Atlanta and the Los Angeles Lakers (Howard and Smith's old teams) also finished in the top 10 in that category, and we know that all three players will be able to match the offensive production of nearly every team on the schedule if all three are clicking on the same night.
Another pro would be the ability to go head-to-head with any team in the league on any given night. The "Big Three" model has taken over in NBA executive and player circles over the past few seasons, a byproduct of LeBron James and Bosh's move to Miami three summers (has it been that long?) ago.
Although Smith might not carry the same weight in consistency and novelty that Harden and Howard bring, being the third-best player on a team would be the first time we've ever been able to say that about a the 27-year-old veteran.
Teams are always looking to gain advantages when it comes to matchups, and having this trio would give McHale versatility that knows no bounds.
Harden can slide down and play point guard when necessary, Smith has shown the ability to be an inside-out nightmare when playing power forward consistently and even Howard shows stretches of being completely dominant down on the block.
From a pessimistic point of view, the obvious question about a trio of this nature is how the ball is going to find its way into the hands of these three players for shots next season.
The scoring numbers are great, but to get those numbers guys usually have to be on different teams. Howard, Harden and Smith's field-goal attempt per game numbers come out to 43.4, which would be over half of the 82.7 that the Rockets attempted per game last season—not a bad number, but a significant chunk of the offense.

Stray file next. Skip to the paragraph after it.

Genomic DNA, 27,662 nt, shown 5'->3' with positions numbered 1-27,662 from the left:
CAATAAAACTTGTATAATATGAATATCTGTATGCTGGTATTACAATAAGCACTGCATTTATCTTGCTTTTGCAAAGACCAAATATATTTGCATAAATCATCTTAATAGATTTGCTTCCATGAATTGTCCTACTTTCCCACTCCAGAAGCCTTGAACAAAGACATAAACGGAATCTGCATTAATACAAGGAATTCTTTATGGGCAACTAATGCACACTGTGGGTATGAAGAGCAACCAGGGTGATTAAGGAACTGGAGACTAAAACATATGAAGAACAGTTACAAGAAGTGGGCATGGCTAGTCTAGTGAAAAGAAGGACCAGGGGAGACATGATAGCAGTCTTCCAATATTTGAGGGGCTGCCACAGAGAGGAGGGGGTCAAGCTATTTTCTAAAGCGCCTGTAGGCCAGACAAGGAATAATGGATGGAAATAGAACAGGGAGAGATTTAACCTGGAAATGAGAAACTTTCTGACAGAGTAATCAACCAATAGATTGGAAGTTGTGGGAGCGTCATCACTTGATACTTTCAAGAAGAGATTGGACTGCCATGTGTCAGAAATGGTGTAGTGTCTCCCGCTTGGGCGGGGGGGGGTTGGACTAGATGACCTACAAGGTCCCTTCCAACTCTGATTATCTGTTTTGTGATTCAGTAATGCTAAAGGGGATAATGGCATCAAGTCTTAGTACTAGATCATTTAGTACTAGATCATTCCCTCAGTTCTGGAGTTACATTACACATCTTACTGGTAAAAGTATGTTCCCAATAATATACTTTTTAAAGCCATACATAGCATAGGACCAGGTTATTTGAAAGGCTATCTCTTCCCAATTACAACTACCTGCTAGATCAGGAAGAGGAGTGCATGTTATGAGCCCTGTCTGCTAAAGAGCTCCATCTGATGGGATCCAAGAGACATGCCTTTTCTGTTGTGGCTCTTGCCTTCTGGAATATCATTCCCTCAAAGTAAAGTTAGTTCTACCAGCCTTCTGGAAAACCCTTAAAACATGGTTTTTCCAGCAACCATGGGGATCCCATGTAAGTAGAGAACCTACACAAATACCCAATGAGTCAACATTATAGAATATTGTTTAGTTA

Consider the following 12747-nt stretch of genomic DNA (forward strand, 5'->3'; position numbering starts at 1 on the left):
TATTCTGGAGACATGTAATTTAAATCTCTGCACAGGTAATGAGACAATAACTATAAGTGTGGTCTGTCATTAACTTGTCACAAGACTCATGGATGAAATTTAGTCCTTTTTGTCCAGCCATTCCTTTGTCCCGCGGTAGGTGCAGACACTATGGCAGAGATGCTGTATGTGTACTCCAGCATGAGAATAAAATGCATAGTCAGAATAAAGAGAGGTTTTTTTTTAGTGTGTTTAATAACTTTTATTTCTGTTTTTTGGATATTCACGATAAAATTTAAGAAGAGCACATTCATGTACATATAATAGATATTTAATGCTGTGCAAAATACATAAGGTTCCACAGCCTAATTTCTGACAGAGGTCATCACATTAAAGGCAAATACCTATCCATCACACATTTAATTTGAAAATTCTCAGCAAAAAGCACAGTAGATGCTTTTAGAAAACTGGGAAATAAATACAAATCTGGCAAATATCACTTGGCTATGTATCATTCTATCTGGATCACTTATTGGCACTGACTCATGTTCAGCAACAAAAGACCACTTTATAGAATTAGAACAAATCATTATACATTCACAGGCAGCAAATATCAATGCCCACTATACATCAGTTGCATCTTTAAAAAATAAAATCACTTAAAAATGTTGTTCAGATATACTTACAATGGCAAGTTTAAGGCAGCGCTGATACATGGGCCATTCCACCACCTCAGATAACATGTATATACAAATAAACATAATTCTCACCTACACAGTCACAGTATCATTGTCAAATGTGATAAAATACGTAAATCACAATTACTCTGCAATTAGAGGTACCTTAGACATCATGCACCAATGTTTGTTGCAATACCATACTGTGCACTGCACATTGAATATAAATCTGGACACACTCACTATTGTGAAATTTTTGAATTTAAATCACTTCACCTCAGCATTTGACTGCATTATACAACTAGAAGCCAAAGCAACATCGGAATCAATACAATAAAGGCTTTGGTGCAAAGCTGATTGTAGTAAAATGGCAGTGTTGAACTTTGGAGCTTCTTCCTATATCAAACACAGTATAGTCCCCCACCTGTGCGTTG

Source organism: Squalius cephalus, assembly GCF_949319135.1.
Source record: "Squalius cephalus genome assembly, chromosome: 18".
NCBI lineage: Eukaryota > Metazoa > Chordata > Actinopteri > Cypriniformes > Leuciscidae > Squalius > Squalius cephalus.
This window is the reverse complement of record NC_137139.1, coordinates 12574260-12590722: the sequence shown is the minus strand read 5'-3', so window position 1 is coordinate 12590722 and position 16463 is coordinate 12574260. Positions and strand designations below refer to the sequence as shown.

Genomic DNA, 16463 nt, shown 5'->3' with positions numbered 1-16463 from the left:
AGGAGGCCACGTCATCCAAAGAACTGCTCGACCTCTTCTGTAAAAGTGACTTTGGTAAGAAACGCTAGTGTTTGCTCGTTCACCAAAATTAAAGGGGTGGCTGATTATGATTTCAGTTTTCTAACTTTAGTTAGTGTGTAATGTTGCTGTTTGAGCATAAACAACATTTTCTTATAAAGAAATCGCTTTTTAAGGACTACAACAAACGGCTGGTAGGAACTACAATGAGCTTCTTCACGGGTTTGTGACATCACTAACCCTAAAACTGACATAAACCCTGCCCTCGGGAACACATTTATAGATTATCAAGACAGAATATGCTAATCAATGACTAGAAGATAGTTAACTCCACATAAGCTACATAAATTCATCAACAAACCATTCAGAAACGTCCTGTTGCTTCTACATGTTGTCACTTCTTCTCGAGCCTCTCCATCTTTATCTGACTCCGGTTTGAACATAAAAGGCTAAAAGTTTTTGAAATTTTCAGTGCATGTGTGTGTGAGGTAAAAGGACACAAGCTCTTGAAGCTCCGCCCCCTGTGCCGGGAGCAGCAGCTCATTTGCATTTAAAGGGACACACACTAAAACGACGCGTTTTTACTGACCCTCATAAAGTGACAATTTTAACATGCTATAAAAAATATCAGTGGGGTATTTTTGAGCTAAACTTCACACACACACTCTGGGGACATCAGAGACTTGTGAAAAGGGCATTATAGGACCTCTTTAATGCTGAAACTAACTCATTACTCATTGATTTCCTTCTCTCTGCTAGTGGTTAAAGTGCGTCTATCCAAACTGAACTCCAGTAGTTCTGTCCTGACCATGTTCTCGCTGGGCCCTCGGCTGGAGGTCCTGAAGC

The same problem presents itself and in the fourth quarter of close games. Harden is the obvious choice, but as Shaun Powell points out, there's a fundamental similarity between Howard and Smith that is also obvious:
You always run the risk of egos and demands clashing when you start putting ball-domineering players together.
Another situation for Houston to monitor is the cap, where the harsh reality of the "poison pill" contracts handed out to Omer Asik and Jeremy Lin last summer set in on the cap during the 2014-15 season.
It should come as no surprise to many that the Rockets are now trying to trade the big signings of the 2012 offseason then, as this report from CBS Sports' Ken Berger asserts.
The Rockets would potentially be on the books for Harden ($14.693 million), Howard and Smith (max deals combined in the neighborhood of $36-$40 million) and close to $30 million owed to Asik and Lin over the final two years of their deals if all five players were to stick with Houston.
That being said, the end of the Lin era in Houston will likely come with a Smith signing.
There are pros and cons to every deal in the NBA, which is why the vast majority of the population is not involved in the decision-making process of a major franchise. Each GM will make decisions for their squad based on what they think is best, and Morey is no different.
Keeping up with the Jones' and risking the catastrophe of a threesome not working in Houston will be Morey's big talking points in the mirror when deciding on whether or not he wants to create the NBA's next big trio when the 2013-14 season begins, and what an inner struggle that contrast could turn out to be.
Houston has to get Howard in the fold first, but there's little doubt that in terms of potential for immediate success, a star already in place and the ability to be the face of the team for years to come gives the Rockets an edge the rest of the way.
Would a third star give the team an edge in the Western Conference? It's an idea that should be followed closely as Houston's step toward contender status fluctuates over the next 10 days.
Follow Bleacher Report FC Ethan Grant (@DowntownEG) on Twitter.